Opponents say their polling shows the ballot measure is on shaky ground. And the leadership of the Massachusetts Teachers Association, a prime mover in the opposition, also is pledging heavy spending.  “We want to go to the ballot box, that’s what our poll numbers are telling us,” said Barbara Madeloni, president of the union. “I really think the narrative about charter schools is shifting.”

Charter schools have long been controversial because they have a freer hand with curriculum and budgets than traditional public schools and most are not unionized.

Critics — including the teachers union — say they worry about the impact of charter schools on local school budgets because students who go to charters take with them thousands of dollars in state aid that would otherwise go to their hometown districts; the Boston Public Schools will lose an estimated $119 million this year.

Proponents point to research showing that Massachusetts charter schools are some of the strongest in the nation. And with 34,000 students on charter school waiting lists — many of them in poor, urban areas — they call expanded access a matter of civil rights.

The two sides, however far apart, have come to accommodations in the past.

In 1993, the Legislature approved the state’s first charter schools even as it poured hundreds of millions of dollars into public schools of all kinds — part of a sweeping education reform law credited with making Massachusetts schools the best performing in the country.

And in 2010, at the end of the Great Recession, lawmakers raised the cap on charter schools as part of a successful bid to win $250 million in federal education funds through President Obama’s “Race to the Top” grant competition.

Now, though, the urgency of the recession has receded, federal grants are no more, and the debate is more narrowly focused on charter schools, allowing for less of the horse-trading typical of big education bills.  “It’s the pure charter play this time,” said Martha “Marty” Walz, a management and public affairs consultant who helped usher the 2010 bill into law as cochairwoman of the Legislature’s education committee.

Baker has offered a small sweetener for school districts leery of charter school expansion.

Under current law, districts that lose students to charter schools are entitled to temporary reimbursements from the state to cushion the financial blow. And the governor, in his budget proposal for the coming fiscal year, has called for a $20 million increase in the pot of money available for those reimbursements.

But it does not look like enough to mollify charter school critics and head off the ballot fight.

Senate President Stanley C. Rosenberg has offered more enticements.  The Senate, he says, will look not just at expanding the number of charter schools allowed in the state, but at a wide range of issues that reflect critics’ concerns about charters — from financing, to governance, to admission and retention of hard-to-educate populations, like special needs students and English language learners.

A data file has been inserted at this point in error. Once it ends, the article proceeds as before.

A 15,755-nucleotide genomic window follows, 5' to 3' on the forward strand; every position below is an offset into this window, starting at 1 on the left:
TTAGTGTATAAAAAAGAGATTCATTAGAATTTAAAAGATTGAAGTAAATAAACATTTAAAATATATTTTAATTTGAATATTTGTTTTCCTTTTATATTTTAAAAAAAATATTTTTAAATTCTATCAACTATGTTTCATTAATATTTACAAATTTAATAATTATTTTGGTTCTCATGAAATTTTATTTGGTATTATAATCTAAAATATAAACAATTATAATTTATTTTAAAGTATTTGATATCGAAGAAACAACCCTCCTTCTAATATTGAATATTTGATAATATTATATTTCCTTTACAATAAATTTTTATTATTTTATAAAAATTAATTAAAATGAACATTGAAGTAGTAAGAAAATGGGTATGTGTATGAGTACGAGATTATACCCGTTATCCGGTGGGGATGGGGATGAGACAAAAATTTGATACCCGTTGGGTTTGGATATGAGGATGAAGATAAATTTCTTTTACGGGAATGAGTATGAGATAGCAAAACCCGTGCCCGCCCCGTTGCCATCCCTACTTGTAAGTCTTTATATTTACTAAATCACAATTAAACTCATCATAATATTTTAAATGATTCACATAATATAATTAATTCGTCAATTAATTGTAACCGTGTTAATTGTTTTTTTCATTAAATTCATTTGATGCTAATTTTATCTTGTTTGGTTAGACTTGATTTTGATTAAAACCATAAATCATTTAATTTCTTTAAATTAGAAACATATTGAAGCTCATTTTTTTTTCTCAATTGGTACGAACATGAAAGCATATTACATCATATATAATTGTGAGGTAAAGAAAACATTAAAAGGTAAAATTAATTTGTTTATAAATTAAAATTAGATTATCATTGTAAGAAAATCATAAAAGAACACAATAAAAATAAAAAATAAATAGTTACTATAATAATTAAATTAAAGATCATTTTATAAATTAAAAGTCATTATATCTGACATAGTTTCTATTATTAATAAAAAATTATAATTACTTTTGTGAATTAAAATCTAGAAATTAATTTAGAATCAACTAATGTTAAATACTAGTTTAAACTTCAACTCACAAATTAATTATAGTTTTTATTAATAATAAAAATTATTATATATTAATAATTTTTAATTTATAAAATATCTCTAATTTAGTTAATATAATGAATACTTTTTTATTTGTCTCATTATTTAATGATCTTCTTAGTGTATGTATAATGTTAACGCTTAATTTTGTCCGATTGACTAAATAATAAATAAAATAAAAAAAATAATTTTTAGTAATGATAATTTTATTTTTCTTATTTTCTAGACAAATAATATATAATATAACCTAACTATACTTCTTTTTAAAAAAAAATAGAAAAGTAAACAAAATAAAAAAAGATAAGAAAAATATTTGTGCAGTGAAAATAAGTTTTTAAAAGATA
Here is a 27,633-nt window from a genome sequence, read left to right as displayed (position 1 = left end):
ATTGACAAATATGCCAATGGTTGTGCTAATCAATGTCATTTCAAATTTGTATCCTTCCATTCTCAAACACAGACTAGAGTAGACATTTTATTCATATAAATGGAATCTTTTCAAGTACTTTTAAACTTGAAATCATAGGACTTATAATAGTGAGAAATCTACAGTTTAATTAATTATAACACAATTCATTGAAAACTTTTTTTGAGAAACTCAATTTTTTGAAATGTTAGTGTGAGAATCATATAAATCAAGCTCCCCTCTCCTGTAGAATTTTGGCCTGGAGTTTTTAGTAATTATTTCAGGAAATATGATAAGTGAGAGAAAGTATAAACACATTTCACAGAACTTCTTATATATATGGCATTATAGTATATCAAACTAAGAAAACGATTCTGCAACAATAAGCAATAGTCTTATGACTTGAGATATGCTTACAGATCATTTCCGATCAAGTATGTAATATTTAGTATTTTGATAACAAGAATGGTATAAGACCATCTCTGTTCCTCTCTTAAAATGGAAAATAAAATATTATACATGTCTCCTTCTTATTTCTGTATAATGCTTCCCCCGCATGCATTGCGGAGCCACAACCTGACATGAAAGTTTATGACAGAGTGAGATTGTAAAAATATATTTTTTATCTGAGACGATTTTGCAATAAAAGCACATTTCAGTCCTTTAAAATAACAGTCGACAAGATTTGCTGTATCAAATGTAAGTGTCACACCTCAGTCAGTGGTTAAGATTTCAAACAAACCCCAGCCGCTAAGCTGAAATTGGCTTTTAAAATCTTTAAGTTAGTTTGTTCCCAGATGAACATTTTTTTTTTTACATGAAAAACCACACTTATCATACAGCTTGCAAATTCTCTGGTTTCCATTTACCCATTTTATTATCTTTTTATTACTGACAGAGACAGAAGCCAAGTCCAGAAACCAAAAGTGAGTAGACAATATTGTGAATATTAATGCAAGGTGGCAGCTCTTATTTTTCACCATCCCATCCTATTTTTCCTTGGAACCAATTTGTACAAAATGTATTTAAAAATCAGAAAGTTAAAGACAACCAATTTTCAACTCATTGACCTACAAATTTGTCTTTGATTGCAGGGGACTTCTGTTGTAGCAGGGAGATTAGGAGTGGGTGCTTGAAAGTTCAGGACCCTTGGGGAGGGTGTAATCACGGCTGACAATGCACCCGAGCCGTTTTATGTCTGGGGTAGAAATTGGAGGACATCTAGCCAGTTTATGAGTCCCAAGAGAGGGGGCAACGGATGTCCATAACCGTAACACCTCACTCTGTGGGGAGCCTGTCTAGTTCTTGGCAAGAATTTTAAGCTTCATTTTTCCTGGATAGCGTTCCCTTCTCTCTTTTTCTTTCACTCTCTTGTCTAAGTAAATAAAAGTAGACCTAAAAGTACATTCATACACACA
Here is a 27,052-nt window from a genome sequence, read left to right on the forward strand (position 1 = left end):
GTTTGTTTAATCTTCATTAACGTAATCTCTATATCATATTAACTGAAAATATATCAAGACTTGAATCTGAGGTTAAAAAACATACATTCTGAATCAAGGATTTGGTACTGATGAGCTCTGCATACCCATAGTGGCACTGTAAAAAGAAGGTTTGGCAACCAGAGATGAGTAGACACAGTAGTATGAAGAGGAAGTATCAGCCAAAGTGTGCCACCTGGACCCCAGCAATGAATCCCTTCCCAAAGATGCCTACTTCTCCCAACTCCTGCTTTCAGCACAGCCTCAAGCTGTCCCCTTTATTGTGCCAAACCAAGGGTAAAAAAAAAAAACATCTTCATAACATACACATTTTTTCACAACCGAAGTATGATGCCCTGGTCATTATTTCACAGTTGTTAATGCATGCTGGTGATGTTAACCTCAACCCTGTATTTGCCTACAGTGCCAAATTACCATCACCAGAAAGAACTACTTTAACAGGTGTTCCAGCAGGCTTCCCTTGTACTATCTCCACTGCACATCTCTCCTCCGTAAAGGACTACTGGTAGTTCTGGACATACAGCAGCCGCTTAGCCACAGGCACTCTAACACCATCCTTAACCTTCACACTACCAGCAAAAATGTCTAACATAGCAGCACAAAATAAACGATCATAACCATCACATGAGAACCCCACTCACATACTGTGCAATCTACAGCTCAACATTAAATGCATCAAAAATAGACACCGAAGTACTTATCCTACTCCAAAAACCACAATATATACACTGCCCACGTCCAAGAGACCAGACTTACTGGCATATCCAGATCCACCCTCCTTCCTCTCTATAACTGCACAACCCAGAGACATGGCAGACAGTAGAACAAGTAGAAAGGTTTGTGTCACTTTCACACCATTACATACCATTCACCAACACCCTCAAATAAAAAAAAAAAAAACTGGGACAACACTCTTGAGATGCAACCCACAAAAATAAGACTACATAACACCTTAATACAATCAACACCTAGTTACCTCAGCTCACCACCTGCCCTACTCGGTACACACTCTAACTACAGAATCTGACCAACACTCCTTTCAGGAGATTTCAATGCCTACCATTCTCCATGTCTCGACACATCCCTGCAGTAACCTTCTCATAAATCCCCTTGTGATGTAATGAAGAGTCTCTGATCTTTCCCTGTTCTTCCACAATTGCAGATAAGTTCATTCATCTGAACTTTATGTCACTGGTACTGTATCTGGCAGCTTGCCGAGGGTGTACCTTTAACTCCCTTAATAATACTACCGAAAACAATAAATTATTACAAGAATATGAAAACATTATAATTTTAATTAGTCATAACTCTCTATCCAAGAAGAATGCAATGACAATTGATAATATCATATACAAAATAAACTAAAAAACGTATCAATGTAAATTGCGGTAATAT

The approach does not sit well with charter school supporters.

“We have the highest-performing public charter school sector in the nation,” said Mary Jo Meisner, executive vice president of communications at the Boston Foundation, which has been a strong charter advocate. “Opening that up to radical change is a scary thought.”

Charter school advocates point to data showing that the schools have made substantial progress on recruiting and retaining hard-to-educate students in recent years. And they say some of the critics’ proposals — like making charter school funding a separate line item in the budget, subject to whims of legislators — would be “poison pills” they could not accept in a Senate bill.

Senator Patricia D. Jehlen, a Somerville Democrat and charter school critic who serves on the four-member working group attempting to forge a compromise, says the Senate should not be subject to the dictates of charter advocates — even if those advocates are threatening to spend up to $6 million on the legislative battle and $12 million on the ballot fight. The precedent, she argues, would be a bad one.

“If a bully comes and asks for your lunch money one day and you give it to him, does that keep him from coming back the next day?” Jehlen said.

Charter school advocates insist they are open to some give-and-take. And with a charter-friendly House of Representatives and governor, they have not given up all hope of a legislative compromise.

But if they refuse to bend on some of the critics’ central demands and push the fight to the ballot, they will be taking a risk. Failure at the polls, they acknowledge, would effectively kill the push to raise the state cap on charter schools for years to come.

Opponents keyed on a ballot fight face some risk as well. Stepping back from legislative negotiations means forfeiting a chance to win some of the changes in charter school law critics have long sought.

“It’s a real gamble for both sides [to take the issue to the ballot],” said Senator Sonia Chang-Diaz, a Jamaica Plain Democrat who is cochairwoman of the Legislature’s education committee and serves on the working group trying to hash out a compromise. “And more importantly, it’s a real gamble for the Commonwealth and for kids.”


No comments: